CAPE CANAVERAL, FLORIDA – As the orange flames from the Falcon 9 booster pierced the late morning Florida sky over Cape Canaveral, Florida, SpaceX sent the next batch of Starlink satellites into orbit. For this Falcon 9 Block V booster core (Serial Number B1056), this is the fourth launch. The 60 Starlink satellites on this launch will be placed in three separate orbital planes over the next 20 days.
After launch, B1056 made it to the vicinity of the droneship, Of Course I Still Love You, but, surprisingly, did not stick the landing. The video below shows a cloud of mist where the booster touched down just out of frame to the right. The reason behind the missed landing will probably be revealed by SpaceX or Elon Musk in the next few days. This would have been the 50th successful booster landing. Both Ms. Tree and Ms. Chief were standing by for fairing recovery attempts, which occurred at about T+45:00. At the time of writing this (T+1 hour), we haven’t heard from SpaceX whether the catches were successful.
As stated previously, this is the fourth launch of B1056. The first was CRS-17 on May 4, 2019, followed by CRS-18 on July 25. The third launch was on Dec. 16 for the JCSAT-18/Kacific-1 mission. With this launch, SpaceX achieved the fastest turnaround time for a Falcon 9 at 63 days between launches. Their goal by the end of the year is to beat the fastest turnaround time for an orbital class vehicle of 54 days, set by Atlantis in 1985. This launch was originally scheduled for Feb. 15. It was rescheduled for Feb.16 due to a second stage valve issue, and once again rescheduled to today for the same fix.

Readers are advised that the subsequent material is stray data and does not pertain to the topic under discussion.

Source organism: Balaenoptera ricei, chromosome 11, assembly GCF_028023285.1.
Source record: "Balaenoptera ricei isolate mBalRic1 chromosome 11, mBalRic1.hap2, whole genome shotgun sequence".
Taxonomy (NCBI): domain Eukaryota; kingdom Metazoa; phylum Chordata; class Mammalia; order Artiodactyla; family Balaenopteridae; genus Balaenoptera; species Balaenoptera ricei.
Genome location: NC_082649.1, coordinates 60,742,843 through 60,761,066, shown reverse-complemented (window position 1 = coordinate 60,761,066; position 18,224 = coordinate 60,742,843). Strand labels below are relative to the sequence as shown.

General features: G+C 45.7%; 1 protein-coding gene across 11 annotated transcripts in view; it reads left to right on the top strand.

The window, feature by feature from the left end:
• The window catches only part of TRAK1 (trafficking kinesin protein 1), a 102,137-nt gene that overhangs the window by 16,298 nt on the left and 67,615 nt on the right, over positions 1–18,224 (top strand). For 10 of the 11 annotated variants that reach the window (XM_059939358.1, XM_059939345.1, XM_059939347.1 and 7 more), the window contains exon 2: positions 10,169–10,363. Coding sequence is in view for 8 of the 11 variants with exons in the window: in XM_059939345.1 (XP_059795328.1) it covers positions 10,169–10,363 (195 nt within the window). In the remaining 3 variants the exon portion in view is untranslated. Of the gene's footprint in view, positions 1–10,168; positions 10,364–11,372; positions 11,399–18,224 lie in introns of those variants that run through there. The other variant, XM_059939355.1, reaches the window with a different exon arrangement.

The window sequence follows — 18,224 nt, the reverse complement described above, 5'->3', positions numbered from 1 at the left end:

With this launch, the Starlink constellation has reached 300 satellites, with many more to come before year’s end. SpaceX had previously hoped to achieve a launch cadence of two Starlink launches per month in 2020, but weather delays have hindered their efforts and this is the only Starlink launch for February.
Starlink, once complete, will provide worldwide broadband internet connectivity through the use of 12,000 satellites in five orbital “shells.” SpaceX founder and CEO Elon Musk has already used the Starlink system to Tweet:
Starlink does have its detractors. Some in the spaceflight community wonder about the effects of creating quite a bit of debris, or “space junk” with each launch. Others in the astronomy community are crying out about the high possibility of data loss with so many satellites crossing through their observations. Both concerns are valid. SpaceX has acted on the astronomy angle by using a darkening paint to potentially lessen the effects on ground observations. However, Musk has stated that the future of astronomy is from space bound observations, not from the ground.
As for the health of the constellation, from their first flight of Starlink satellites (Version 0.9), SpaceX recorded a loss of three, with an additional two preparing to propulsively deorbit as a test of their capabilities. The three “dead” satellites will passively deorbit over time.
Starlink itself will potentially be spinning off into its own company in the coming months. There have been reports of a potential IPO (initial public offering of stock). Starlink service, once active will cost less than Earthbound internet, according to Musk. Starlink does hold promise in potentially funding larger projects in SpaceX’s future, such as Starship and a potential colonization of Mars, a repeatedly stated goal of Elon Musk.